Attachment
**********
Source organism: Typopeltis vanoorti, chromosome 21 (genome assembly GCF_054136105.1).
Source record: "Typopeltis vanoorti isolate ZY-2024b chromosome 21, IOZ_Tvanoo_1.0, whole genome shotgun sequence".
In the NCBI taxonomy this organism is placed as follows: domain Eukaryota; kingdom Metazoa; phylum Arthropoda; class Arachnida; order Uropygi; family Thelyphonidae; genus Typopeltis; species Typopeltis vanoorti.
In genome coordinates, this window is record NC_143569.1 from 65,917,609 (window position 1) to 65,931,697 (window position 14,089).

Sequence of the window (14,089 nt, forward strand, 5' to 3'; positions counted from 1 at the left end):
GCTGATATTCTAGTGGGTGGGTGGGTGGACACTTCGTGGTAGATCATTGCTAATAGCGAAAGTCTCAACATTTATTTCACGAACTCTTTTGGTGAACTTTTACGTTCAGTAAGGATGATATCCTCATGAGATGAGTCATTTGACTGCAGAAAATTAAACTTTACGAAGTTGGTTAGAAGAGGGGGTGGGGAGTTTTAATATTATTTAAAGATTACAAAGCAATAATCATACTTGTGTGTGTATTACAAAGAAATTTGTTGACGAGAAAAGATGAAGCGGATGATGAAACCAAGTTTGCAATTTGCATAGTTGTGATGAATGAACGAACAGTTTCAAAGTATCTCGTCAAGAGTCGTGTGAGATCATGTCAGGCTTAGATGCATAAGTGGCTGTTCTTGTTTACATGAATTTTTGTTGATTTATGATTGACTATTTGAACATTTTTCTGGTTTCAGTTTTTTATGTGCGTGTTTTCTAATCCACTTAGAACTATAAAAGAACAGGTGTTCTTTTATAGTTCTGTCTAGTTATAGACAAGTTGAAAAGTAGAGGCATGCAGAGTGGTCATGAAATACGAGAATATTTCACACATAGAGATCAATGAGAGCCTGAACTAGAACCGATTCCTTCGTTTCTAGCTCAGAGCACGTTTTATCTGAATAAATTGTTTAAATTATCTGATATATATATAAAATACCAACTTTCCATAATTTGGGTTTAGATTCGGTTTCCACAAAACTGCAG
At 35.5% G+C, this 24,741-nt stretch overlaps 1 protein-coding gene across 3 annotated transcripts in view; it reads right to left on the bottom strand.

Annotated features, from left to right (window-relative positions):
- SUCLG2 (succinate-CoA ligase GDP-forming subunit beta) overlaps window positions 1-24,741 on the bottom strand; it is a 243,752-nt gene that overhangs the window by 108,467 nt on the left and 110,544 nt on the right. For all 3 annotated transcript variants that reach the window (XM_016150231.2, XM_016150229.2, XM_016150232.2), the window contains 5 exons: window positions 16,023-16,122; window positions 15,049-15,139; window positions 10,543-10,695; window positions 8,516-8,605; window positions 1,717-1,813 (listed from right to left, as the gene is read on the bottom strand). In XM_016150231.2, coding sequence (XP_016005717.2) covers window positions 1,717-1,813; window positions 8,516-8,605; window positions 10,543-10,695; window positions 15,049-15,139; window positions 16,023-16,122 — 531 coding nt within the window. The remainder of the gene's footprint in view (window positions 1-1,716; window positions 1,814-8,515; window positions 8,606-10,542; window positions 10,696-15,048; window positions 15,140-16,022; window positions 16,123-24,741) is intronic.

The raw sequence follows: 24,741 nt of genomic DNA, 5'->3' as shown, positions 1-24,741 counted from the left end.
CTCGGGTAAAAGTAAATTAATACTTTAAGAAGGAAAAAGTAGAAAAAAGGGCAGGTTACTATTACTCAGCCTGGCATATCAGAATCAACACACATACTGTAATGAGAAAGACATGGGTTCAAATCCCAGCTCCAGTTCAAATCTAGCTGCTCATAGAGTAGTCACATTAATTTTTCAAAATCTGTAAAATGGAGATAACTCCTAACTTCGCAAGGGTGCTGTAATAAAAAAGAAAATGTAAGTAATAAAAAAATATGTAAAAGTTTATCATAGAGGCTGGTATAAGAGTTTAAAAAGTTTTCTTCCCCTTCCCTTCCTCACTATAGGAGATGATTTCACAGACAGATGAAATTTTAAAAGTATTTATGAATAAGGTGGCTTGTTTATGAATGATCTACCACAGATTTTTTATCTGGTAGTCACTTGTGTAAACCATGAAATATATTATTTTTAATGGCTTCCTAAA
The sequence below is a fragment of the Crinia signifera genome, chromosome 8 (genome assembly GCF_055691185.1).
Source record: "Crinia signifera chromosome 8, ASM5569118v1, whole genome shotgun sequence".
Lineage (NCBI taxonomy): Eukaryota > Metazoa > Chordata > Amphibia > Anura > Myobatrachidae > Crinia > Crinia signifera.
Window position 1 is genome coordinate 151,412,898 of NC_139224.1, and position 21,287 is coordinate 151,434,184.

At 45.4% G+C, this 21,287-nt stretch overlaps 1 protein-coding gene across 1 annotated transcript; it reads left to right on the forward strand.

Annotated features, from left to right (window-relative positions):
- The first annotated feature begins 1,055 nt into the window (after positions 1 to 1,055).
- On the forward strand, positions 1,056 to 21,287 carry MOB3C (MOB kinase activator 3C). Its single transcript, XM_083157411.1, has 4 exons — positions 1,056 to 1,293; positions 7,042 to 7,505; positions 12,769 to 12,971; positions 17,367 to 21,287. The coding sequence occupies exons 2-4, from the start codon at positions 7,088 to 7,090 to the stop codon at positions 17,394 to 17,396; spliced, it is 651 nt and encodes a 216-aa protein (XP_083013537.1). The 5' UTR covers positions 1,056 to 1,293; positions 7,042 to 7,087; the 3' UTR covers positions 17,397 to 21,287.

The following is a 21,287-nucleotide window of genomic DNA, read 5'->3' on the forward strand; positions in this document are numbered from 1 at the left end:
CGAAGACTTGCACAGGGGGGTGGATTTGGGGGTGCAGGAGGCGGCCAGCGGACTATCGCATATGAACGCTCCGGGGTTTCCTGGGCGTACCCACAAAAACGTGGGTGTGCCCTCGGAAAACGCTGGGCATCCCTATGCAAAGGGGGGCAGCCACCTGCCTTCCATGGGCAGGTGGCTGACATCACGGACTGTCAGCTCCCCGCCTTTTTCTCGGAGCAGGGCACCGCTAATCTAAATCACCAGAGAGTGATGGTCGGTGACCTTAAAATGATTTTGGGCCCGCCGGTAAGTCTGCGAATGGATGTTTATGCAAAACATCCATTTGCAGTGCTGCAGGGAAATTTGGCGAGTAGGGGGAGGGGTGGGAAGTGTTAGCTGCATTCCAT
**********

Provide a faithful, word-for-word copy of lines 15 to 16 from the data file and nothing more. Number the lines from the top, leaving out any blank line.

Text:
Window position 1 is genome coordinate 151,412,898 of NC_139224.1, and position 21,287 is coordinate 151,434,184.

At 45.4% G+C, this 21,287-nt stretch overlaps 1 protein-coding gene across 1 annotated transcript; it reads left to right on the forward strand.